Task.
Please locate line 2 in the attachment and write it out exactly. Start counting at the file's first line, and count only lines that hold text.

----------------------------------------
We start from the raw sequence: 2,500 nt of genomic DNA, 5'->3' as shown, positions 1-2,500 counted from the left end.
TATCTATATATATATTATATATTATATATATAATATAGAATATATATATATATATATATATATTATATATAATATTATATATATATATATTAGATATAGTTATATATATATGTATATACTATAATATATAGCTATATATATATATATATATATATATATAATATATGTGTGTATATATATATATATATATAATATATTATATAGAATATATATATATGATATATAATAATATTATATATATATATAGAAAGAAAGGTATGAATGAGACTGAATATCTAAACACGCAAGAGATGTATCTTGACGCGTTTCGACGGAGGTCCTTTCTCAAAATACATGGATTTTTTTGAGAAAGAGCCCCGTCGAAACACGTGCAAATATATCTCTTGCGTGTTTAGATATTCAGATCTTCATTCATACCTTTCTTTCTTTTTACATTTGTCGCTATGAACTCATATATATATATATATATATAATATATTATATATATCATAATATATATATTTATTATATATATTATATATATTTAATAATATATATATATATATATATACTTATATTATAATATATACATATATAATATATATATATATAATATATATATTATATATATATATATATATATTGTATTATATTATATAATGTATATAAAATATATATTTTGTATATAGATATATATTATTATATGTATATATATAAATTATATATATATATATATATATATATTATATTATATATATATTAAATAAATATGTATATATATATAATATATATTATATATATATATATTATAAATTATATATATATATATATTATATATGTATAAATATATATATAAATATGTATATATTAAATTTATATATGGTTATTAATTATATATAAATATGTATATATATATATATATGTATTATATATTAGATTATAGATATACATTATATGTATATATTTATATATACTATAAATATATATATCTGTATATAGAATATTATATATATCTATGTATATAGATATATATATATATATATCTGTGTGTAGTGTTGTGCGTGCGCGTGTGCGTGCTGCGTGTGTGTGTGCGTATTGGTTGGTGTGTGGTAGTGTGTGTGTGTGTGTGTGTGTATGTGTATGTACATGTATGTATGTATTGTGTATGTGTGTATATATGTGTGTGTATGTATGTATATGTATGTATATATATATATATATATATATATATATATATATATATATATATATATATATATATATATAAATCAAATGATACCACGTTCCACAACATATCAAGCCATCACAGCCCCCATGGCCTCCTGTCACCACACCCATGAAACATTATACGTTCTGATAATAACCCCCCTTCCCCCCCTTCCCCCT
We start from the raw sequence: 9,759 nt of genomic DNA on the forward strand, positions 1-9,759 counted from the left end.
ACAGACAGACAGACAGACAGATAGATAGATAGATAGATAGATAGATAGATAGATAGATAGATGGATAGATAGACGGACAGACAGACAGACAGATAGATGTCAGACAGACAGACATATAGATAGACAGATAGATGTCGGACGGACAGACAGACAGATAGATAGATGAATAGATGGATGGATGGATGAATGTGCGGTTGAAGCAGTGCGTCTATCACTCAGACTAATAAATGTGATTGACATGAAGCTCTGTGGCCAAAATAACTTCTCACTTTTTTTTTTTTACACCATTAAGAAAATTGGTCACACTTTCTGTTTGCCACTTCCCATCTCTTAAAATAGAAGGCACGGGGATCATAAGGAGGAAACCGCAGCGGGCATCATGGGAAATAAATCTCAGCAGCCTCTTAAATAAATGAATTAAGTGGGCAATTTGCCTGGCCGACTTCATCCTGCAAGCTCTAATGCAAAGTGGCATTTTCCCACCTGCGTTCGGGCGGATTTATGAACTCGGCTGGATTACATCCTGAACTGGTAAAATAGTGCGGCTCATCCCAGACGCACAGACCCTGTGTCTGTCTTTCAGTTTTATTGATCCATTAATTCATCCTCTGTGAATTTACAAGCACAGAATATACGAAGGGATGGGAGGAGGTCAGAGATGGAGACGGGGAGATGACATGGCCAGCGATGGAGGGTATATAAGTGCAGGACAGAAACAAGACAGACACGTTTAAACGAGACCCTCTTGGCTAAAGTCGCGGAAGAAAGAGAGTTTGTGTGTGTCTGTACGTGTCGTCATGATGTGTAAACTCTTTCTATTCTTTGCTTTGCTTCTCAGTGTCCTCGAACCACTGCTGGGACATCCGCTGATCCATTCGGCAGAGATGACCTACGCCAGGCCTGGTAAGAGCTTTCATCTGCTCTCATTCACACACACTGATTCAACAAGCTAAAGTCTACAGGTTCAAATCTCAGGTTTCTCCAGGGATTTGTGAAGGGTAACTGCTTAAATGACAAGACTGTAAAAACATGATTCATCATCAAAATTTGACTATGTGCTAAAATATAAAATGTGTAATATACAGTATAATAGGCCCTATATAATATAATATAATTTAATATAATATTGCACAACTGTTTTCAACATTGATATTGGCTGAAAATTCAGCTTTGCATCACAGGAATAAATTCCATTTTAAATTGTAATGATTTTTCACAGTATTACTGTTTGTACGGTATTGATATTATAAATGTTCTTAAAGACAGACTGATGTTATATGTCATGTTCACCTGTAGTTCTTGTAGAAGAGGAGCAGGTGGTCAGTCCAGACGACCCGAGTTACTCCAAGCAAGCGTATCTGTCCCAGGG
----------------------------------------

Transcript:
TATCTATATATATATTATATATTATATATATAATATAGAATATATATATATATATATATATATTATATATAATATTATATATATATATATTAGATATAGTTATATATATATGTATATACTATAATATATAGCTATATATATATATATATATATATATATAATATATGTGTGTATATATATATATATATATAATATATTATATAGAATATATATATATGATATATAATAATATTATATATATATATAGAAAGAAAGGTATGAATGAGACTGAATATCTAAACACGCAAGAGATGTATCTTGACGCGTTTCGACGGAGGTCCTTTCTCAAAATACATGGATTTTTTTGAGAAAGAGCCCCGTCGAAACACGTGCAAATATATCTCTTGCGTGTTTAGATATTCAGATCTTCATTCATACCTTTCTTTCTTTTTACATTTGTCGCTATGAACTCATATATATATATATATATATAATATATTATATATATCATAATATATATATTTATTATATATATTATATATATTTAATAATATATATATATATATATATACTTATATTATAATATATACATATATAATATATATATATATAATATATATATTATATATATATATATATATATTGTATTATATTATATAATGTATATAAAATATATATTTTGTATATAGATATATATTATTATATGTATATATATAAATTATATATATATATATATATATATATTATATTATATATATATTAAATAAATATGTATATATATATAATATATATTATATATATATATATTATAAATTATATATATATATATATTATATATGTATAAATATATATATAAATATGTATATATTAAATTTATATATGGTTATTAATTATATATAAATATGTATATATATATATATATGTATTATATATTAGATTATAGATATACATTATATGTATATATTTATATATACTATAAATATATATATCTGTATATAGAATATTATATATATCTATGTATATAGATATATATATATATATATCTGTGTGTAGTGTTGTGCGTGCGCGTGTGCGTGCTGCGTGTGTGTGTGCGTATTGGTTGGTGTGTGGTAGTGTGTGTGTGTGTGTGTGTGTATGTGTATGTACATGTATGTATGTATTGTGTATGTGTGTATATATGTGTGTGTATGTATGTATATGTATGTATATATATATATATATATATATATATATATATATATATATATATATATATATATATATATAAATCAAATGATACCACGTTCCACAACATATCAAGCCATCACAGCCCCCATGGCCTCCTGTCACCACACCCATGAAACATTATACGTTCTGATAATAACCCCCCTTCCCCCCCTTCCCCCT